Error Handling is Hard Error Handling is Hard Error Handling is Hard

I’d like to do a deep dive into some different ways of handling errors across programming languages, but this so far is the best example of Error State-specific coverage I’ve seen, here re: Rust and Haskell:

Like so many other things, error handling ultimately is a trade-off. When we’re writing our initial code, we don’t want to think about errors. We code to the happy path. How productive would you be if you had to derail every line of code with thought processes around the myriad ways your code could fail?

But then we’re debugging a production issue, and we definitely want to think about errors. We curse our lazy selves for not handling an error case that obviously could have arisen. “Why did I decide to abort the process when the TCP connection failed? I should have retried! I should have logged the address I tried to connect to!”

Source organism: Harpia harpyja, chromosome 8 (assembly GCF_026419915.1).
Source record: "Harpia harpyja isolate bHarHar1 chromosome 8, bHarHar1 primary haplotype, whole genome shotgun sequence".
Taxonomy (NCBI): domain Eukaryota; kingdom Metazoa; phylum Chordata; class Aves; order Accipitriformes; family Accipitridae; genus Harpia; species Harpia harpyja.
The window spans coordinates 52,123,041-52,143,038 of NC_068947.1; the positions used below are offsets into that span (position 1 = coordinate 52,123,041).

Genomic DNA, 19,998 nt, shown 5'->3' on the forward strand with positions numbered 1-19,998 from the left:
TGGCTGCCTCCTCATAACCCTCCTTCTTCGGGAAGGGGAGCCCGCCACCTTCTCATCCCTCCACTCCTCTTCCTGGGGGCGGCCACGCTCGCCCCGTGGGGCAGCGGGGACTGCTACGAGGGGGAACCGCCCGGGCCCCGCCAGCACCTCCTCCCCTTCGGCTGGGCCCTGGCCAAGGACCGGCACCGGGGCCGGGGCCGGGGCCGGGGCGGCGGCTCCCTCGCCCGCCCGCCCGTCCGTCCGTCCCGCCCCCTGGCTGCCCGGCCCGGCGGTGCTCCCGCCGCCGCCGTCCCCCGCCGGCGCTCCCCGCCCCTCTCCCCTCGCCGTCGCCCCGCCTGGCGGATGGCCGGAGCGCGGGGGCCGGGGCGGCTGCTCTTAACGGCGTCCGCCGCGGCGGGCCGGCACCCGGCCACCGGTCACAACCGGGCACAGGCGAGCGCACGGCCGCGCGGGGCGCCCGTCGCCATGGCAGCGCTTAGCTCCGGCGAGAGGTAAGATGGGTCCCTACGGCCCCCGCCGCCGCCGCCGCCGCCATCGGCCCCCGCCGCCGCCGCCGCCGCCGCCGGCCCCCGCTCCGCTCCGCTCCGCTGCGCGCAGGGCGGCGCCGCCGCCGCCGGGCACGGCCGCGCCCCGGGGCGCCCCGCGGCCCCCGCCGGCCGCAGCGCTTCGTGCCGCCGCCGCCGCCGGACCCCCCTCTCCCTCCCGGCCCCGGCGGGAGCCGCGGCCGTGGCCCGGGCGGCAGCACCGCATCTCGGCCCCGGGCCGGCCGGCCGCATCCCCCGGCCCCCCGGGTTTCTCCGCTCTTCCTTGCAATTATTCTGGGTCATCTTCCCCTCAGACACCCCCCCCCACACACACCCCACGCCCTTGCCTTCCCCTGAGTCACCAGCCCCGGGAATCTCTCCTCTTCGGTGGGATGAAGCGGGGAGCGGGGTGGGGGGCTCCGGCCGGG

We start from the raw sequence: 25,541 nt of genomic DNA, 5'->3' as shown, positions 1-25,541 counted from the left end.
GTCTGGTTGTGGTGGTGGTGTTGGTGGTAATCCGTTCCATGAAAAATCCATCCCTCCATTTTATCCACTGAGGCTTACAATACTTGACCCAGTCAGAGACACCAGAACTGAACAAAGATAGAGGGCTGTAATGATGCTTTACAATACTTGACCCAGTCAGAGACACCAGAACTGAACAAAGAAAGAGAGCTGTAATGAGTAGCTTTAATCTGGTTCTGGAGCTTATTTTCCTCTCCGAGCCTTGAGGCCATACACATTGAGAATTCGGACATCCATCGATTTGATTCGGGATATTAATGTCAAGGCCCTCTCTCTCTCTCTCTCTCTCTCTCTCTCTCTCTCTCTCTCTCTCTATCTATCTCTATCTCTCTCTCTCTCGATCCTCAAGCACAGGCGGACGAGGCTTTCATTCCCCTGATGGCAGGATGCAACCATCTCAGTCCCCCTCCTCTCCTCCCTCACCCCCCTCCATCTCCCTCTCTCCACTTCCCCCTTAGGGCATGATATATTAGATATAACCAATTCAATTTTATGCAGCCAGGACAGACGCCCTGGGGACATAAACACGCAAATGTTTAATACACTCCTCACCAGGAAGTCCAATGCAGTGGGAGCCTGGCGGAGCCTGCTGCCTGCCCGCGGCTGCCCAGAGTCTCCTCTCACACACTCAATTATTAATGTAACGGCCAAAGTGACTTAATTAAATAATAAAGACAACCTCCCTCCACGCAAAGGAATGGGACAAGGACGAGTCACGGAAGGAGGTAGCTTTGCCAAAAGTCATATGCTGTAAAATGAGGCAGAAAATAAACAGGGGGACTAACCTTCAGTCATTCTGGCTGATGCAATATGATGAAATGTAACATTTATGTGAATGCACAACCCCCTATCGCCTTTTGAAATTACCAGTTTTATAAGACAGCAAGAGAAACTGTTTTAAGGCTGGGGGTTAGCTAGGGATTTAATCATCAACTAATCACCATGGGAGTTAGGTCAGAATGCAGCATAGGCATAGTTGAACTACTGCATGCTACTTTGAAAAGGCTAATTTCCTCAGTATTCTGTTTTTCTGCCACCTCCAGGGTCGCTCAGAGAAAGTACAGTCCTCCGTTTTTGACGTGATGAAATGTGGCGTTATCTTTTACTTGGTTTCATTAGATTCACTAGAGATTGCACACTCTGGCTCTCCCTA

Then we flood our code with log messages, and are frustrated when we can’t see the important bits.

Finding the right balance is an art. And typically it’s an art that we don’t spend enough time thinking about. There are some well-established tools for this, like runtime-configurable log levels. That’s a huge step in the right direction.

Error Handling is Hard (FP Complete)